24 Aug 2016

Major power companies report mixed results

1:25 pm on 24 August 2016

Two of the country's biggest power companies, Meridian and Genesis Energy, have reported mixed results as they cope with flat demand, a volatile consumer market and soft prices.

Genesis Energy's Huntly Power Station.

Genesis Energy, which owns Huntly Power Station, has reported a full-year profit of $184 million. Photo: Genesis Energy

Genesis, the country's biggest energy retailer, has reported a 76 percent rise in its full-year profit to $184 million in the year ended June, but only because of an increase in the value of its gas reserves and power stations.

But its revenue fell 4 percent to just over $2 billion because of lower electricity and gas sales, and its operating earnings - which strip out the changes in asset values - fell 3 percent.

The company had 640,000 electricity and gas customers, and said it was performing well despite tough competition, lower oil and gas prices, along with warmer weather.

"With the back drop of warm autumns, wet South Island catchments and low international oil prices, our attention is firmly fixed on operating efficiently and growing new sources of revenue that are not weather or external-market dependent," said chief executive Marc England.

Genesis has hydro, wind and the coal and gas-powered Huntly stations.

Meridian Energy Wellington.

Meridian produces about a third of the country's electricity. Photo: RNZ / Alexander Robertson

Meanwhile, Meridian Energy has reported a smaller full-year profit, because of falls in the value of hedging contracts it uses to protect against volatility in wholesale power prices.

The company's net profit for the year ended June was $185m, down 25 percent on the previous year.

However, stripping out the one-off items, Meridian's profit was up 11 percent to $233m as it held onto retail customers and sold more power at higher prices in New Zealand and Australia.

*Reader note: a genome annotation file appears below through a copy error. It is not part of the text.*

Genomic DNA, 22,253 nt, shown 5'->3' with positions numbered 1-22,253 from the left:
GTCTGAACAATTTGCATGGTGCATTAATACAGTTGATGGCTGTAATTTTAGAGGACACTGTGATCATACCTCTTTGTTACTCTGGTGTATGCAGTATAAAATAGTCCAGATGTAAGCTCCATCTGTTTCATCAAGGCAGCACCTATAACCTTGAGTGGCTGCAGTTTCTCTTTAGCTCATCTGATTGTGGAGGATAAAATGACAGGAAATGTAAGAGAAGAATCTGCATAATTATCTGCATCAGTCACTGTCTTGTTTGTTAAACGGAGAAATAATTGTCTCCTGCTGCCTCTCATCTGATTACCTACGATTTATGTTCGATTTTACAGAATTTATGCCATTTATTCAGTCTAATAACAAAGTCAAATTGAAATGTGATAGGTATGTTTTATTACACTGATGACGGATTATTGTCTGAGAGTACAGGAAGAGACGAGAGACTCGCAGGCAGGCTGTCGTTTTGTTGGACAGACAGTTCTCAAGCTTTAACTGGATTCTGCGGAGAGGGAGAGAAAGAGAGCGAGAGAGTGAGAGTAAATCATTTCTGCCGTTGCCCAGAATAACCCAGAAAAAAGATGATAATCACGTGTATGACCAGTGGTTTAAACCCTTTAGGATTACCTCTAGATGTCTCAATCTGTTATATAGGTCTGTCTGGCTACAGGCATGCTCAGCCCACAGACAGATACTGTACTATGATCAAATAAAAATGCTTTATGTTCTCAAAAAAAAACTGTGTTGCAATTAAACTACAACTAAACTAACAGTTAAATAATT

"Meridian has delivered a highly credible result in two demanding retail markets and the continual focus on service levels and efficiency is delivering results," said chief executive Mark Binns.

Meridian produced about a third of the country's electricity from a network of hydro stations and windfarms.

Both companies, which were part privatised by the government in 2013/14, reported the retail market as being extremely competitive with high rates of churn - consumers switching between suppliers chasing lower prices.

Meridian rewarded its shareholders with a special dividend of 2.4 cents a share.

And the country's biggest energy distributor, Vector, has had a major profit lift from a gain on an asset sale.

The Auckland-based company - which has power lines, gas pipes and electricity meters - reported a net profit of $274m compared with $149m last year, but it included the gain on the sale of gas pipelines during the year.

Vector's underlying earnings were up close to 5 percent as it earned more from its metering business and kept the lid on its costs. But it also reported it is seeing a fall off in its gas revenue as the output from the Kapuni gas field falls.

The company was also setting up a network of charging stations for electric vehicles.

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